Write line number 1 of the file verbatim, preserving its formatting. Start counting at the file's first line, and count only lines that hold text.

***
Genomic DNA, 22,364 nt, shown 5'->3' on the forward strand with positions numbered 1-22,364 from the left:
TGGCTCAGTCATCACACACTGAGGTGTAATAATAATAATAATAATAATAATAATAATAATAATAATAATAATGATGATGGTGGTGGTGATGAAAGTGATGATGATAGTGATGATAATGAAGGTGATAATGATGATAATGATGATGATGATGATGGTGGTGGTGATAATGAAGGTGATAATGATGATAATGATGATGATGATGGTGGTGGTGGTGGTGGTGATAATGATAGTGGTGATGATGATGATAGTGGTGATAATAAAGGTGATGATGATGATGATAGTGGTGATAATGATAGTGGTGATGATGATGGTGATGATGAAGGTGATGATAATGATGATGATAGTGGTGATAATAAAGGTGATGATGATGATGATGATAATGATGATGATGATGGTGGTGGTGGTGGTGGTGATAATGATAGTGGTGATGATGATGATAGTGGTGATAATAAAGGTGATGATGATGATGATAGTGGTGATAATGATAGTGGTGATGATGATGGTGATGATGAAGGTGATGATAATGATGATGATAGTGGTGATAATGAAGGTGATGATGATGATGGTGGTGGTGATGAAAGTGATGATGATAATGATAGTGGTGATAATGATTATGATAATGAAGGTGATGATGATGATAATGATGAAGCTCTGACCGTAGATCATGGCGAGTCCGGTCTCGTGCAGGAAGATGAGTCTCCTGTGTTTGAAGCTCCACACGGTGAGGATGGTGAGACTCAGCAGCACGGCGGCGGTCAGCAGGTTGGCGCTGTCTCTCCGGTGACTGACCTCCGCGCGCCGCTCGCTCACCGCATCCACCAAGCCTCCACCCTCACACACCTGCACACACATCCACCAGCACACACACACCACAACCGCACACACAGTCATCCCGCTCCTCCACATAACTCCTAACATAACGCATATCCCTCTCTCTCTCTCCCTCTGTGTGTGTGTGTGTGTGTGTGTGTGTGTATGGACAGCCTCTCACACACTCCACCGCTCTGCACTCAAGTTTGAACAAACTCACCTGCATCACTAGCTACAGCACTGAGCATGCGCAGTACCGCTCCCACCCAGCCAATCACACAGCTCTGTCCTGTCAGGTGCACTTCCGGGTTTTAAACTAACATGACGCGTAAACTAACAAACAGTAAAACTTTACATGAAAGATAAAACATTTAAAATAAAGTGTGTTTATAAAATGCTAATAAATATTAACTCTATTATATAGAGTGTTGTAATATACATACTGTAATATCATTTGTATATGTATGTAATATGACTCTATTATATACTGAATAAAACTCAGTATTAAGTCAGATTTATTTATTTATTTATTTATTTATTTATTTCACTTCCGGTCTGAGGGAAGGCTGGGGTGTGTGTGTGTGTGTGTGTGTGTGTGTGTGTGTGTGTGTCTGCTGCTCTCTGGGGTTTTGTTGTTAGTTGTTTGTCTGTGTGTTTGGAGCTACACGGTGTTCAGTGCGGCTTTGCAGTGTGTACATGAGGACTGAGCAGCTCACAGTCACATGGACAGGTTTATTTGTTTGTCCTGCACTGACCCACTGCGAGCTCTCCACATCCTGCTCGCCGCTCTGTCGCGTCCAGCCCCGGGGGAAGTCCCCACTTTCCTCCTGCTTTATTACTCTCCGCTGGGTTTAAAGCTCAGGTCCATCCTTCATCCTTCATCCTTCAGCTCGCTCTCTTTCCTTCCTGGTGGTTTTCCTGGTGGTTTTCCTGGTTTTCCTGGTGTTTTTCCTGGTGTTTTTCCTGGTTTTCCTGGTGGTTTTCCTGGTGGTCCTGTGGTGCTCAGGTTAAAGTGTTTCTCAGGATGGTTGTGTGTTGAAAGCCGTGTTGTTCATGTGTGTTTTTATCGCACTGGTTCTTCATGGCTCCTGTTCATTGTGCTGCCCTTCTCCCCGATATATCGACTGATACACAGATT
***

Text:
Genomic DNA, 22,364 nt, shown 5'->3' on the forward strand with positions numbered 1-22,364 from the left: